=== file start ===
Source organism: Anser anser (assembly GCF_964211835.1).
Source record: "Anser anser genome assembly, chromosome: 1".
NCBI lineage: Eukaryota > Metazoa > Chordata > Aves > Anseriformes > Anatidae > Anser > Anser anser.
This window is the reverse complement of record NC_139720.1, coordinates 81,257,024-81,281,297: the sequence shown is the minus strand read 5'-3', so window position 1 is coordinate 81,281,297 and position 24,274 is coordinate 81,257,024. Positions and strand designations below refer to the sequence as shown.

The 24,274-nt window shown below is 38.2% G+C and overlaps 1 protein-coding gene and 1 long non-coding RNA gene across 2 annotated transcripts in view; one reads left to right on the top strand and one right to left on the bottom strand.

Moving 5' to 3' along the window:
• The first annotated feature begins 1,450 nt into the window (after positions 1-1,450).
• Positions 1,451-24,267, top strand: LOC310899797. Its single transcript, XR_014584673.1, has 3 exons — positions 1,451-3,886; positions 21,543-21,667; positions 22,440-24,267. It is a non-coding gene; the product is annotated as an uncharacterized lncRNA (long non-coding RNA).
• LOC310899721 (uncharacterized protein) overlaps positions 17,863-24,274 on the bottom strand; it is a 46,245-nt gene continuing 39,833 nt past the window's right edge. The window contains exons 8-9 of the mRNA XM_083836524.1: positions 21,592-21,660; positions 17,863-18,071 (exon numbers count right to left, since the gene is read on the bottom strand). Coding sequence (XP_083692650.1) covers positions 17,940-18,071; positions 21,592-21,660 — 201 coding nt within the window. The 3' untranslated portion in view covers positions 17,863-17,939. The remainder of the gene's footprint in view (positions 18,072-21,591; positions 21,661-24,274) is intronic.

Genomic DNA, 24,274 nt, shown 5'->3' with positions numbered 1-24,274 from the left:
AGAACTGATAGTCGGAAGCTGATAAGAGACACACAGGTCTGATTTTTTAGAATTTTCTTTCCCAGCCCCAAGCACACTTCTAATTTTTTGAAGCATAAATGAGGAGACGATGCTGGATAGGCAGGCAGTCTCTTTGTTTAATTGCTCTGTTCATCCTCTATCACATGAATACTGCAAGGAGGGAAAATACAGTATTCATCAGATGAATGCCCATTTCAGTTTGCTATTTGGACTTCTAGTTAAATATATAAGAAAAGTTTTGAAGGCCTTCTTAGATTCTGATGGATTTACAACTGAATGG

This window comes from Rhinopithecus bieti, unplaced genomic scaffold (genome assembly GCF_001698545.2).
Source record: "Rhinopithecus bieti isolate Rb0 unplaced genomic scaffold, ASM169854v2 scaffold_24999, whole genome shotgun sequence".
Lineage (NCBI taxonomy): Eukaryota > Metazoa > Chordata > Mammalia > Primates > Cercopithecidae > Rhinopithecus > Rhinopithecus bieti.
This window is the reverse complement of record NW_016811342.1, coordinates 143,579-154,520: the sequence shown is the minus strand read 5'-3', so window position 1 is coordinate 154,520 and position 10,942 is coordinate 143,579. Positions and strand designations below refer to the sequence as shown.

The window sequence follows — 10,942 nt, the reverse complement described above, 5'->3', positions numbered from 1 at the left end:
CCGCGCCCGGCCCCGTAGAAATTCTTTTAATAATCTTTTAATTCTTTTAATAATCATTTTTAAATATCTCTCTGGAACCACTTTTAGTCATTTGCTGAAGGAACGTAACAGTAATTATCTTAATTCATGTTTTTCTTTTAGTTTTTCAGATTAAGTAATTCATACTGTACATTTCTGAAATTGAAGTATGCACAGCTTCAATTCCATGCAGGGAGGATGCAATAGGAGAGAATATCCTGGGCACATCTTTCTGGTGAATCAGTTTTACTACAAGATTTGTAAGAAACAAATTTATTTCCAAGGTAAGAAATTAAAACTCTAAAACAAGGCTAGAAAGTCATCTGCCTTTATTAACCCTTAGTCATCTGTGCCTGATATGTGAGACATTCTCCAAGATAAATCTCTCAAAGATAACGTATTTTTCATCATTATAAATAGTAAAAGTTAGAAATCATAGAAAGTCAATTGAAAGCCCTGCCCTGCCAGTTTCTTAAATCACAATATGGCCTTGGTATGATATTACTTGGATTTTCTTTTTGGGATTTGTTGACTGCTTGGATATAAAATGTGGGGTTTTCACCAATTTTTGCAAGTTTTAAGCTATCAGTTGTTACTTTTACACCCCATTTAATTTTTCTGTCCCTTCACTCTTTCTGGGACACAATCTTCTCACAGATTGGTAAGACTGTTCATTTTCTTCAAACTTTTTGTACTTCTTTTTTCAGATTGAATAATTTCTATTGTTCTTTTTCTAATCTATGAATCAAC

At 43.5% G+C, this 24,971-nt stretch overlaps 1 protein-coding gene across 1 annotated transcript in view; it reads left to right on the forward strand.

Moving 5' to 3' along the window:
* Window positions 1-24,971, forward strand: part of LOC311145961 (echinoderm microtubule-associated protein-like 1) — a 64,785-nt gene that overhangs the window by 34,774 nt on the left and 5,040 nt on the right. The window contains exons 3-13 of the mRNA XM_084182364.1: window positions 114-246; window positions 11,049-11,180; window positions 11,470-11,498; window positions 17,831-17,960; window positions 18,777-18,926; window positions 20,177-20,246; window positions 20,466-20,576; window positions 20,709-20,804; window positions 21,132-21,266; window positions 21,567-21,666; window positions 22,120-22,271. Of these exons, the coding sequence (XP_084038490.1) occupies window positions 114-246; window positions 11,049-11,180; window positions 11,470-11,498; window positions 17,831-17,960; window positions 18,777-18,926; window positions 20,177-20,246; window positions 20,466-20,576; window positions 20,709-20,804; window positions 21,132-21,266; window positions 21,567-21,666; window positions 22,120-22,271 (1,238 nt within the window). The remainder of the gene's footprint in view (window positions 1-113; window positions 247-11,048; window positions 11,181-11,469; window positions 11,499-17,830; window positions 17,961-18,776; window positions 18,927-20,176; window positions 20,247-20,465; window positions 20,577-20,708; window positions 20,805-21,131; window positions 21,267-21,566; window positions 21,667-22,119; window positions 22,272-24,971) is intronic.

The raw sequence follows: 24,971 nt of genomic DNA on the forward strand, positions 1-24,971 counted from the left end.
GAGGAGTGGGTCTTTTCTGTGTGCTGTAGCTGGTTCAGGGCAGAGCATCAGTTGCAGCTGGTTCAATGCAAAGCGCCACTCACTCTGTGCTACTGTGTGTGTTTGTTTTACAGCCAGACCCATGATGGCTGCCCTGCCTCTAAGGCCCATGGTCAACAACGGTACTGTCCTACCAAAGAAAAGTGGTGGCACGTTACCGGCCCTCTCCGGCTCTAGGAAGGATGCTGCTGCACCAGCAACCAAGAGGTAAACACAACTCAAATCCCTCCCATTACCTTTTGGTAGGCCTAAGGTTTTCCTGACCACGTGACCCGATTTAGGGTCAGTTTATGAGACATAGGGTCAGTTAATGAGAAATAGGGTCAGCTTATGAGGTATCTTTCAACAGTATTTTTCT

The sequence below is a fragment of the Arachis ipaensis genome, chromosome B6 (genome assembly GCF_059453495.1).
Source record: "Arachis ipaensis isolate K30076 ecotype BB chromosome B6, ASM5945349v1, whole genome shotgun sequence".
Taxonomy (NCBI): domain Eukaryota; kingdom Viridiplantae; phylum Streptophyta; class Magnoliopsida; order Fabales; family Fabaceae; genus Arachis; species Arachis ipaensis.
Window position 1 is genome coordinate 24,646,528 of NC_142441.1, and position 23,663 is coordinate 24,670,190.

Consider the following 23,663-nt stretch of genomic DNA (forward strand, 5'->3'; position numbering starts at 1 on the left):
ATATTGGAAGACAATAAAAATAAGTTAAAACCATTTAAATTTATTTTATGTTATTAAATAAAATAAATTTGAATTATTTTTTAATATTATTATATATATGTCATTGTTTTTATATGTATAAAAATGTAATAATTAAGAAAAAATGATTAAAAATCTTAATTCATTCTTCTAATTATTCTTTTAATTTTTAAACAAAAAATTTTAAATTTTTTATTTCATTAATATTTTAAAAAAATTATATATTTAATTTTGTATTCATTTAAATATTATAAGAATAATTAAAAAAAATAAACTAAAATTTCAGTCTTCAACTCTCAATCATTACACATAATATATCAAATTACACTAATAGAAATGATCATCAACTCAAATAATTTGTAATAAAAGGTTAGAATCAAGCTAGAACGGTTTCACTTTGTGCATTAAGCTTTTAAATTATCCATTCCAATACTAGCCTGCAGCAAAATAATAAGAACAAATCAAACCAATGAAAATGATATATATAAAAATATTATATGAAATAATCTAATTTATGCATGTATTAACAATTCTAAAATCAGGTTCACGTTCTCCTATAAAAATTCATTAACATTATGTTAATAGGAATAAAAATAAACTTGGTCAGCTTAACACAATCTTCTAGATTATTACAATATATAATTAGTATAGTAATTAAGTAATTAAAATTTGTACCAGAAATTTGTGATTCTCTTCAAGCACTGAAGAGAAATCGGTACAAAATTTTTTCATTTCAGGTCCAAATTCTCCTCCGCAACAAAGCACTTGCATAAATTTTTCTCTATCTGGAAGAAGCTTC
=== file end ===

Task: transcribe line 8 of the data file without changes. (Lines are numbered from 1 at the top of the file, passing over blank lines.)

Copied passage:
• Positions 1,451-24,267, top strand: LOC310899797. Its single transcript, XR_014584673.1, has 3 exons — positions 1,451-3,886; positions 21,543-21,667; positions 22,440-24,267. It is a non-coding gene; the product is annotated as an uncharacterized lncRNA (long non-coding RNA).